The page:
Posts tagged ‘books on heraldry’

Bruno Heim’s “Or & Argent”

Or and Argent

Bruno Heim’s “Or & Argent” is a fascinating book that explores what is perhaps the most fundamental rule in heraldry: the rule of placing metal on metal (Or and Argent in heraldic terms) on a shield.

In the entry on the rule of tinctures, we explored the reasoning behind these rules and also saw a few examples of where these rules were simply tossed out the window. This book goes one step further however, focusing on the rule of metal on metal.

Bruno Heim was a Cardinal in the Catholic Church and for a number of years the Papal Nuncio in England. Heim is considered to have been the foremost authority on heraldry in the Catholic Church and his work has influenced the area of heraldry in a great way.

In this book, Heim explores the heraldic axiom of not placing metal on metal on a shield and questioning its validity. Almost all the literature expounds upon this rule as if it is the most significant of them all and it is refreshing to read a book that takes that rule head on; especially from an authority such as Bruno Heim.

What he accomplishes in this book is to show that the rule did not always exist and that, like many other rules, it is ignored more that it is observed. He quotes and presents many of the arms found in Rietstap’s Armorial Général (in which we find over 1500 examples) and Papworth’s Ordinary (over 200 examples) as well as arms documented elsewhere.

In this book, Heim also demonstrates examples from countries across Europe in clear violation of the rule, proving that the famous arms of the Crusader Kingdom of Jersulam is not the only exception. Countries such as England, Germany, Ireland, Italy, Poland, Portugal, Russia, Spain and Sweden are well represented.

Now, one may ask what would drive someone to write such a book? The answer is given by Heim himself on the very last page and I will quote him directly:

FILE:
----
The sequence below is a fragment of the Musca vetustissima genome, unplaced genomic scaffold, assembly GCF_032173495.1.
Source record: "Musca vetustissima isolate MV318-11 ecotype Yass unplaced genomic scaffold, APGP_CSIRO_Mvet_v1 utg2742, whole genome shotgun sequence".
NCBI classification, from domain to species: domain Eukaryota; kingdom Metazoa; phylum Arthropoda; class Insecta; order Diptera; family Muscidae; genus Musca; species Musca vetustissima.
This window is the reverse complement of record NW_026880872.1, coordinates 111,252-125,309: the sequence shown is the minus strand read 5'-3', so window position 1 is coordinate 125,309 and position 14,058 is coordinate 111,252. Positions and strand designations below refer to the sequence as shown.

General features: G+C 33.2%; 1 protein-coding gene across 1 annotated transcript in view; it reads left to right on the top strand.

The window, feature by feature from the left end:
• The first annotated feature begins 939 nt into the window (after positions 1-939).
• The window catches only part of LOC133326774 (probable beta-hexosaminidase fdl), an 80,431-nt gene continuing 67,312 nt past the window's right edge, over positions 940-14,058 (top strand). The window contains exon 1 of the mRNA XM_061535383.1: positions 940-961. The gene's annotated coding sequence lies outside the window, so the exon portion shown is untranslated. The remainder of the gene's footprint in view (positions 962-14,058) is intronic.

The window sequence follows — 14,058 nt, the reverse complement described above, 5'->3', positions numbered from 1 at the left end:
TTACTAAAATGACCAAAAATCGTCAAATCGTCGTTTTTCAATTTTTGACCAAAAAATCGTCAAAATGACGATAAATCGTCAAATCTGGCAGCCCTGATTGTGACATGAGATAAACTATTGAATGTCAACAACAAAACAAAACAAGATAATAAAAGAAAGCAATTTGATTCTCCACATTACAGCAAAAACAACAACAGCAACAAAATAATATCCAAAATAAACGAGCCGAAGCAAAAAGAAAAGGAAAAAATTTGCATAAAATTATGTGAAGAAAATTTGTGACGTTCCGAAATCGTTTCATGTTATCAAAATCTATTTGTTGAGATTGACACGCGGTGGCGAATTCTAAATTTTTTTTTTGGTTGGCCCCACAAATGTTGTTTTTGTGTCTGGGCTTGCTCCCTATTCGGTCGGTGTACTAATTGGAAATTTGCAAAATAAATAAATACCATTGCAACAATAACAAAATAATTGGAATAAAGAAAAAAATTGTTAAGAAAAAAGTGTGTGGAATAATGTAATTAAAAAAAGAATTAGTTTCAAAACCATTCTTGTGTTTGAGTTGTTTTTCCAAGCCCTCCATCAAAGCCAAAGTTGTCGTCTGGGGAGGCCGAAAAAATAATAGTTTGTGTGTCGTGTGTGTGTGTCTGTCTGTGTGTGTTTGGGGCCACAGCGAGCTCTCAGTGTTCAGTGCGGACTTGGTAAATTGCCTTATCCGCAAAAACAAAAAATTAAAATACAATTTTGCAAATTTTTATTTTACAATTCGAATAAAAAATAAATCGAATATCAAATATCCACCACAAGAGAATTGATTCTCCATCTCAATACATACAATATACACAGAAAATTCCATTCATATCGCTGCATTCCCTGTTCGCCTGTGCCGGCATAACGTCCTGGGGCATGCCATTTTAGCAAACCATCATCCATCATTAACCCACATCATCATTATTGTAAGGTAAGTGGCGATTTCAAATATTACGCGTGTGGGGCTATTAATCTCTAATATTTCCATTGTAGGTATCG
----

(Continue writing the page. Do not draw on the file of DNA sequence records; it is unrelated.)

13. HEIM: Argent, on a “Dreiberg” (triple mount) Vert a lion rampant Or holding a horseshoe Azure surmounted by a mullet of the third. These arms were painted on a stained glass for Joh. Heimb in 1640. Joh. Heimb is the author’s direct ancestor, n. 1024 on the pedigree, who died 15th February 1659. This explains why I have been looking for other instances of Or and Argent arms for very many years, and this book shows part of the harvest of my endeavours. (These arms are still publicly exposed in Boningen, Solothurn, Switzerland, two miles from where Johannes Heimb lived and had his house and land).

Boutell’s heraldry

Boutell’s Heraldry is perhaps the most quoted and referred to text on heraldry ever written. Though it has an admittedly English bias, it is nevertheless required reading for anyone interested in the art and science of heraldry.

Originally published by Charles Boutell in 1863 as “Boutell’s Manual of Heraldry” , it has gone through a number of revisions with the latest being of 1983 by J.P. Brooke-Little, Clarenceux King of Arms. For almost 150 years, it has been the standard reference book for heraldry worldwide in general and English heraldry in particular. The detailed descriptions of of the rules surrounding heraldry from tinctures to supporters to crest coronets to badges to pennons are of immense value to the student of heraldry.

After having read it, more than a couple of times, I can honestly say that this is an excellent book for anyone that wants to seriously enter the world of heraldry. However, I would not recommend this book to the novice with just a curiosity on the subject for two main reasons: 1) the cost of the book is rather high and 2) it is a thick and dry book. For the absolute beginner, I would recommend Discoveries: Heraldry by Michel Pastoureau. Boutell’s Heraldry would be a great follow up book one would need to have after making the decision to continue on this path.